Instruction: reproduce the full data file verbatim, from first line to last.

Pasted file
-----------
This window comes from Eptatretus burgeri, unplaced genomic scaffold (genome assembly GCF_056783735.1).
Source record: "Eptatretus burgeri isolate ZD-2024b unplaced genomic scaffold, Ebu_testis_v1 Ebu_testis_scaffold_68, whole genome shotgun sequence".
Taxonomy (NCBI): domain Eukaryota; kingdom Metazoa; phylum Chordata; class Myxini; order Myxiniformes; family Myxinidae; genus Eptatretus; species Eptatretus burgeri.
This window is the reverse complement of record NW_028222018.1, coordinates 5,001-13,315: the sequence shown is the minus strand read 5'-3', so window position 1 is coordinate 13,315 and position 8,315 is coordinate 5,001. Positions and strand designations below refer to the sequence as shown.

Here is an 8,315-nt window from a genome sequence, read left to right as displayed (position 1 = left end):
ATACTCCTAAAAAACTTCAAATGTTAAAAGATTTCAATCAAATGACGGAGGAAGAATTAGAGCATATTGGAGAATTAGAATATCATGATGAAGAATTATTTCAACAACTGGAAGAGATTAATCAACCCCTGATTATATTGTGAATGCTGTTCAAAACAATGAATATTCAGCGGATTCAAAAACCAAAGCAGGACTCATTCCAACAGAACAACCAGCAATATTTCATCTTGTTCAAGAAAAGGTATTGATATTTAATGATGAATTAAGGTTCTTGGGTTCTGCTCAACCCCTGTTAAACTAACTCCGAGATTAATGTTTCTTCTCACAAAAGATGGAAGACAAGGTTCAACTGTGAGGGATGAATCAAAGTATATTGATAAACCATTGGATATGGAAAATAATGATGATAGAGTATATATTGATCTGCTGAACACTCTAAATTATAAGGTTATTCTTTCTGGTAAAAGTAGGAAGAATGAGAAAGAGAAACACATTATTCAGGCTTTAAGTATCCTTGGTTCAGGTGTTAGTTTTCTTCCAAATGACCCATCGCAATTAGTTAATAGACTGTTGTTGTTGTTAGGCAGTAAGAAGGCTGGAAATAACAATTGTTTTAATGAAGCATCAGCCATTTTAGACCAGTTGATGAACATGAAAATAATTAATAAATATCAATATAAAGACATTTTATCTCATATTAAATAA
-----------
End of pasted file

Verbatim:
This window comes from Eptatretus burgeri, unplaced genomic scaffold (genome assembly GCF_056783735.1).
Source record: "Eptatretus burgeri isolate ZD-2024b unplaced genomic scaffold, Ebu_testis_v1 Ebu_testis_scaffold_68, whole genome shotgun sequence".
Taxonomy (NCBI): domain Eukaryota; kingdom Metazoa; phylum Chordata; class Myxini; order Myxiniformes; family Myxinidae; genus Eptatretus; species Eptatretus burgeri.
This window is the reverse complement of record NW_028222018.1, coordinates 5,001-13,315: the sequence shown is the minus strand read 5'-3', so window position 1 is coordinate 13,315 and position 8,315 is coordinate 5,001. Positions and strand designations below refer to the sequence as shown.

Here is an 8,315-nt window from a genome sequence, read left to right as displayed (position 1 = left end):
ATACTCCTAAAAAACTTCAAATGTTAAAAGATTTCAATCAAATGACGGAGGAAGAATTAGAGCATATTGGAGAATTAGAATATCATGATGAAGAATTATTTCAACAACTGGAAGAGATTAATCAACCCCTGATTATATTGTGAATGCTGTTCAAAACAATGAATATTCAGCGGATTCAAAAACCAAAGCAGGACTCATTCCAACAGAACAACCAGCAATATTTCATCTTGTTCAAGAAAAGGTATTGATATTTAATGATGAATTAAGGTTCTTGGGTTCTGCTCAACCCCTGTTAAACTAACTCCGAGATTAATGTTTCTTCTCACAAAAGATGGAAGACAAGGTTCAACTGTGAGGGATGAATCAAAGTATATTGATAAACCATTGGATATGGAAAATAATGATGATAGAGTATATATTGATCTGCTGAACACTCTAAATTATAAGGTTATTCTTTCTGGTAAAAGTAGGAAGAATGAGAAAGAGAAACACATTATTCAGGCTTTAAGTATCCTTGGTTCAGGTGTTAGTTTTCTTCCAAATGACCCATCGCAATTAGTTAATAGACTGTTGTTGTTGTTAGGCAGTAAGAAGGCTGGAAATAACAATTGTTTTAATGAAGCATCAGCCATTTTAGACCAGTTGATGAACATGAAAATAATTAATAAATATCAATATAAAGACATTTTATCTCATATTAAATAA